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Times of India
15 April 2010
By Dipannita Das
Pune, India

Scientists Tracked International Migration Routes For 2 Yrs
A study carried out by the Bombay Natural History Society (BNHS) has revealed that migratory birds in the country were not carriers of the highly pathogenic avian influenza (HPAI) H5N1 virus.

BNHS scientists tracked the international migration routes of priority waterbird species in India and the Central Asian Flyway during the last two years before arriving at this conclusion.

S Balachandran, assistant director, BNHS, and leading bird expert told TOI that no H5N1 antibodies were found in the migratory birds in the country. ”More than 2,000 wild bird samples were tested at the High Security Animal Disease Laboratory (HSADL) in Bhopal for HPAI virus H5N1. All the results received, ie 90%, are negative.”

The study was sponsored by the Food and Agriculture Organisation (FAO) of the United Nations in 2008. Veterinary biologist Scott Newman of FAO was the international co–ordinator of the project.

”The process involved capturing and marking higher risk migratory waterbird species with BNHS–numbered metal bands, colour neck bands and platform transmitter terminals (PTTs). These birds were tracked and samples were collected from them to test for avian influenza,” Balachandran said.

The first phase of the PTTfitting programme was carried out in December 2009 at Chilika lake in Orissa and Koonthankulam wetland complex, Tamil Nadu. In all, 72 high–risk migratory ducks and eight species of geese were fitted with satellite transmitters during the programme.

”During the second phase of the satellite transmitter fitting programme, eight PTTs were fitted on bar–headed geese at Koonthankulam which took the number of bar–headed geese marked with PTTS to 25,” he explained.

”The wetlands where the migratory birds had moved and stayed more than 10 days, nearby wetlands and the poultries in a 20–km radius of the wetland were observed,” said Balachandran. ”The birds were tracked using Global Positioning System (GPS) and their routes plotted. The birds were monitored at the regular wintering sites in Chilika (Orissa), Assam, West Bengal and Tamil Nadu. Surveys were also carried out in the surrounding wetlands of Maharashtra, Chhattisgarh, Madhya Pradesh and Andhra Pradesh.”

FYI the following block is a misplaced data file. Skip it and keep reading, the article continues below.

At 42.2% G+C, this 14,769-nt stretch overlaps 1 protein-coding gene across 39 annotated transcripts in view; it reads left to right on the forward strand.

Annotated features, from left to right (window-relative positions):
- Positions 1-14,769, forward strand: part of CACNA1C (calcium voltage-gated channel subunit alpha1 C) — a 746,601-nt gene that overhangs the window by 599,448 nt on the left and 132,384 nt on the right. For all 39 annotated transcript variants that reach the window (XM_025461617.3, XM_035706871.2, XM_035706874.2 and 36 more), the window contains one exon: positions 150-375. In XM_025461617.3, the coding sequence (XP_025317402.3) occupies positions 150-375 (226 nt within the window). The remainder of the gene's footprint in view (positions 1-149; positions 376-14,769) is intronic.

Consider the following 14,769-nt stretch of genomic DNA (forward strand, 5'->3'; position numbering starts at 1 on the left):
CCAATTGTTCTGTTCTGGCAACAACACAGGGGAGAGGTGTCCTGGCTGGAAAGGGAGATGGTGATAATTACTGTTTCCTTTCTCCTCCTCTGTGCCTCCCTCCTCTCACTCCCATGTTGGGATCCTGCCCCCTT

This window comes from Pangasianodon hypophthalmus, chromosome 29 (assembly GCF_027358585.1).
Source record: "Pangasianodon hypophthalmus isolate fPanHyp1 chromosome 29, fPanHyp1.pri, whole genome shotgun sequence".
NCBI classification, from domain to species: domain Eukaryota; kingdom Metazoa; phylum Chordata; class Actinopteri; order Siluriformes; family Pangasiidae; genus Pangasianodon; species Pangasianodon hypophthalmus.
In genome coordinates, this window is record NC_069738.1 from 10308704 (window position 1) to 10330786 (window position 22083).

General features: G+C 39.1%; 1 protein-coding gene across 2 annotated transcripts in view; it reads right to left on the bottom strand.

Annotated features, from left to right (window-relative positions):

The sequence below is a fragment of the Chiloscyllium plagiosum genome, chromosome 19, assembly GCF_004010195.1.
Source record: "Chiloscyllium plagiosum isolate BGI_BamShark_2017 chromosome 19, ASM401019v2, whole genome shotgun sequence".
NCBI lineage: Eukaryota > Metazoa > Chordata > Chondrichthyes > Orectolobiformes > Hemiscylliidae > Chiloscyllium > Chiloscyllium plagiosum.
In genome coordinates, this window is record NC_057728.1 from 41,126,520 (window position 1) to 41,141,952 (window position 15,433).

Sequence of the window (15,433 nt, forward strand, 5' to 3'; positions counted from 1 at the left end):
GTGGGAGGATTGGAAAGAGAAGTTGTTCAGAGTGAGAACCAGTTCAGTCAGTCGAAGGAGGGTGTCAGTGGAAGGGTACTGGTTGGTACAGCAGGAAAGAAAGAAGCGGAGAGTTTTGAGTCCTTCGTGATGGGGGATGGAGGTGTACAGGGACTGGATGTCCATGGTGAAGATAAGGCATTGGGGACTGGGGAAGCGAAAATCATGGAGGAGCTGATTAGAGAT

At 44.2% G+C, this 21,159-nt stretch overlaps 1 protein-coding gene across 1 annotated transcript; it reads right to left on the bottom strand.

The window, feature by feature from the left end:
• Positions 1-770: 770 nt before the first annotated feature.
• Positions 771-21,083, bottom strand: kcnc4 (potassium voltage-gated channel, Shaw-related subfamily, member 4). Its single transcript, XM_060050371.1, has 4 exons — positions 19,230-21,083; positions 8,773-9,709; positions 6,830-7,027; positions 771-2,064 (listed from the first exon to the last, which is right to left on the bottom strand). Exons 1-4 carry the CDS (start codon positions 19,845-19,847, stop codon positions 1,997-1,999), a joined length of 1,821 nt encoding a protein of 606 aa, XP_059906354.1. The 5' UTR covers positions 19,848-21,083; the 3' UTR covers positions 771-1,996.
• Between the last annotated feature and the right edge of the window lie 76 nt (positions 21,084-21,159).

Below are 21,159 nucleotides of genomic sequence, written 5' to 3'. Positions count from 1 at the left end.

Balachandran said that the survey documented the existence of a migratory connection between Indian wintering grounds and the birds’ breeding grounds in Tibet, China and Mongolia and provides new insights into the ecology of these species.

”The northward movement of PTT–fitted bar–headed geese from Koonthankulam, Tamil Nadu, and Chilika Lake, Orissa, have proved that the barheaded geese wintering in India are from the breeding population of China and Mongolia. We also established that these geese moved through the highly pathogenic avian influenza outbreak areas of West Bengal,” he said.

”Overwintering or summering of long distant migrant ducks in India was recognised through tracking. The study showed that none of the organised poultries within the 20–km radius of the wetlands were affected by HPAI,” he added.

An interesting sidelight of the study was that one of the geese tracked from Koonthankulam to northern Mongolia travelled over 5,900 km during its spring passage, one of the longest distances recorded.

Bird Watch
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